Aside from being a solid addition, Stewart was also central to the defining moment of the 2003 season.

Facing the Angels in early December, the Twins went into the bottom of the ninth trailing 5-4 and facing Twin killer Troy Percival. With Dustan Mohr on first, Stewart lined a ball down the left field line. The ensuing play featured approximately four errors, six overthrows, at least one Molina broken arm, and Snookie getting punched in the face. Needless to say, it was chaos.

The result?

Mohr scores, Stewart scores, Twins win, and the cast of the Jersey Shore bonds together, fulfilling their dream of being a “real family.”

Just a magical day all around.

Likeability – 6

Because the core of the “original run” remained mostly the same, it is hard to really differentiate between each team. 2002 was the first of the playoff years, so that team holds a special place in Twins lore, but once 2003 rolled around, we were kind of used to the competing.

The familiarity wasn’t necessarily a bad thing, because the core the Twins featured was an incredibly likeable group, but once they were expected to compete, we craved a superstar that really stood out.

In 2003, we latched on to Stewart, and experienced a very enjoyable run with the leftfielder. With the rest of the team playing their to-be-expected enjoyable style, and Stewart (as well as Johan Santana) emerging in the second half, the 2003 Twins proved to be a likeable, although unspectacular team.

Intangibles – 5

As I said before, both the 2003 and 2004 teams were fairly nondescript. Both seasons were undeniably enjoyable, but when Twins fans look back, 2003 and 2004 certainly won’t be seasons that stand above the rest from an excellent decade. Thus, the scores for those years fall right in the middle of this list.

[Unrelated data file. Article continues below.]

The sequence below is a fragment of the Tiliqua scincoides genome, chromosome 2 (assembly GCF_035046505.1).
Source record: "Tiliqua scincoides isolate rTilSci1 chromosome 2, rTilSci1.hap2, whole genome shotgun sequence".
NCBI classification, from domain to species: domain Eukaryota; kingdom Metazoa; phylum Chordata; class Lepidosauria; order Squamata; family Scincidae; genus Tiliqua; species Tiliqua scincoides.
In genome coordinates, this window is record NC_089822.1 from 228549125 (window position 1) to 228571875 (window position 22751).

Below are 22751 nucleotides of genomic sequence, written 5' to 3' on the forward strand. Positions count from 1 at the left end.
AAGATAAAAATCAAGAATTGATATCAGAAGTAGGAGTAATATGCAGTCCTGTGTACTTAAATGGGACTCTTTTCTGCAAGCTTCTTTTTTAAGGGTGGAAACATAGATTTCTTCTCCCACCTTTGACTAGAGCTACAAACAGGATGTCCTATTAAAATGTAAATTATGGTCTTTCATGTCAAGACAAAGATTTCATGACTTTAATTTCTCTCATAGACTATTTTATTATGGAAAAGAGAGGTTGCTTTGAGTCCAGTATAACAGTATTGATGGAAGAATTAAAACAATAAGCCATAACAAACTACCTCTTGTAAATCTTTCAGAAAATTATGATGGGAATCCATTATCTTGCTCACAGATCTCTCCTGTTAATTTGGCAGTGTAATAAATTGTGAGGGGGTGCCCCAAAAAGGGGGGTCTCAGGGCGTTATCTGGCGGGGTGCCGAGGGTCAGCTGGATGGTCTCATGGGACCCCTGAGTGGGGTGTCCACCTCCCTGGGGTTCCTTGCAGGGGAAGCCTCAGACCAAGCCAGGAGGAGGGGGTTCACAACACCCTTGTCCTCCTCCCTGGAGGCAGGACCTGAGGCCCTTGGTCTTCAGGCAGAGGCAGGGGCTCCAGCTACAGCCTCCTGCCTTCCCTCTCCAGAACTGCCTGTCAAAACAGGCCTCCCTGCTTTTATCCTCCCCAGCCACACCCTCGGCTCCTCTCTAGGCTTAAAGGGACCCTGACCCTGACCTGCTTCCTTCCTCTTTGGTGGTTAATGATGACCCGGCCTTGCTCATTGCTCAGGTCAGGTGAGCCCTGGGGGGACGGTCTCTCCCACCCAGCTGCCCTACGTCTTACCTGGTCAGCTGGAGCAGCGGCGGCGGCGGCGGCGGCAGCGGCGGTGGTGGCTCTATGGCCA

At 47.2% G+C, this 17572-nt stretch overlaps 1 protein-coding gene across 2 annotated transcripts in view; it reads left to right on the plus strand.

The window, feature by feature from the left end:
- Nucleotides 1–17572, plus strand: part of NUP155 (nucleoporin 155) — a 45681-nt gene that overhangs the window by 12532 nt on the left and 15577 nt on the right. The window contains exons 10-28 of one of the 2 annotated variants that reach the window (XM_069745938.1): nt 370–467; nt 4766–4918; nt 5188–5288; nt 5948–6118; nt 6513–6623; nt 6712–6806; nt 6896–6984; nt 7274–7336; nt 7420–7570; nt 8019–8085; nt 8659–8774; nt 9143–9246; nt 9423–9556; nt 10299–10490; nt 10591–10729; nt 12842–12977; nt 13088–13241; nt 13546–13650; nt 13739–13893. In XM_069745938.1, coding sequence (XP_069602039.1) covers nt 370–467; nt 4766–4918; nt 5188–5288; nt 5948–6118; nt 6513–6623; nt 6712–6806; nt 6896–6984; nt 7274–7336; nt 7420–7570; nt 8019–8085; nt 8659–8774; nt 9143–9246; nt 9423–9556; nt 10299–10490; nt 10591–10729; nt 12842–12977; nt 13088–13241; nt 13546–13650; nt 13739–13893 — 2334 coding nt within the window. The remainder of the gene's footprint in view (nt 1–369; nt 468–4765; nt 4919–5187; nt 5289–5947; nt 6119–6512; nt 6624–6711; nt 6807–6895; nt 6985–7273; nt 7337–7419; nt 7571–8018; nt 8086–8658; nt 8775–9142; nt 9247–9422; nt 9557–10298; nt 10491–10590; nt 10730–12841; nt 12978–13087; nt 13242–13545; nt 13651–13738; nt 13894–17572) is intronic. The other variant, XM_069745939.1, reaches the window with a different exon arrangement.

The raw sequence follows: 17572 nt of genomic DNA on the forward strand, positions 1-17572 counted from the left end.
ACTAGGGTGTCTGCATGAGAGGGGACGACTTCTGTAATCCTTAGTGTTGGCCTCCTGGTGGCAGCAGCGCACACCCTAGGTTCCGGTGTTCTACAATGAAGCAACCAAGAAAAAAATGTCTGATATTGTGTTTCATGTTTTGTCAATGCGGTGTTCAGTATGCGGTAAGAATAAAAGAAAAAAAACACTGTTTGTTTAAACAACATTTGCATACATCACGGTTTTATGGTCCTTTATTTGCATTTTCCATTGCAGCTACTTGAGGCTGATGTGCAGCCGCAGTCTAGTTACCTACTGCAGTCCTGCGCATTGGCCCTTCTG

What can be said about 2003, however, is that it was the first year we got a taste of Justin Morneau.

And, while it was just a taste -- he still needed a little time to simmer -- those first bites sure were delicious.

I think we all remember the game in Milwaukee when Morneau launched a home run to dead center, taking out a chunk of the Brewer scoreboard. Not only was the blast epic, but anytime you take a chunk out of Wisconsin, you had a damn good day.

Couple the mammoth Milwaukee blast with his Kansas City bomb that went out of Kauffman stadium, and our first glimpses of Morneau had our mouths watering at the power potential soon coming our way.

Overall – 22

2003 and 2004 were very similar years for the Twins, and thus, these seasons received very similar overall scores.

While playoff years are always enjoyable, I am of the belief that unless there are several moments that truly stand out, a team that loses early in the playoffs is no better than a memorable team that barely misses the postseason.

Yes, the playoffs are an obvious measure of success, but from the standpoint of a fan, if the playoff memories quickly fade, then a regular season that stays with you is truly more enjoyable. And that, ladies and gentleman, is the reason two playoff years fell outside the top five of this list.

Hopefully, the Twins will forgive me for denigrating seasons that are supposed to epitomize the ultimate Minnesota success, and spare me the wrath of Mike Radcliff.

No comments:

Post a Comment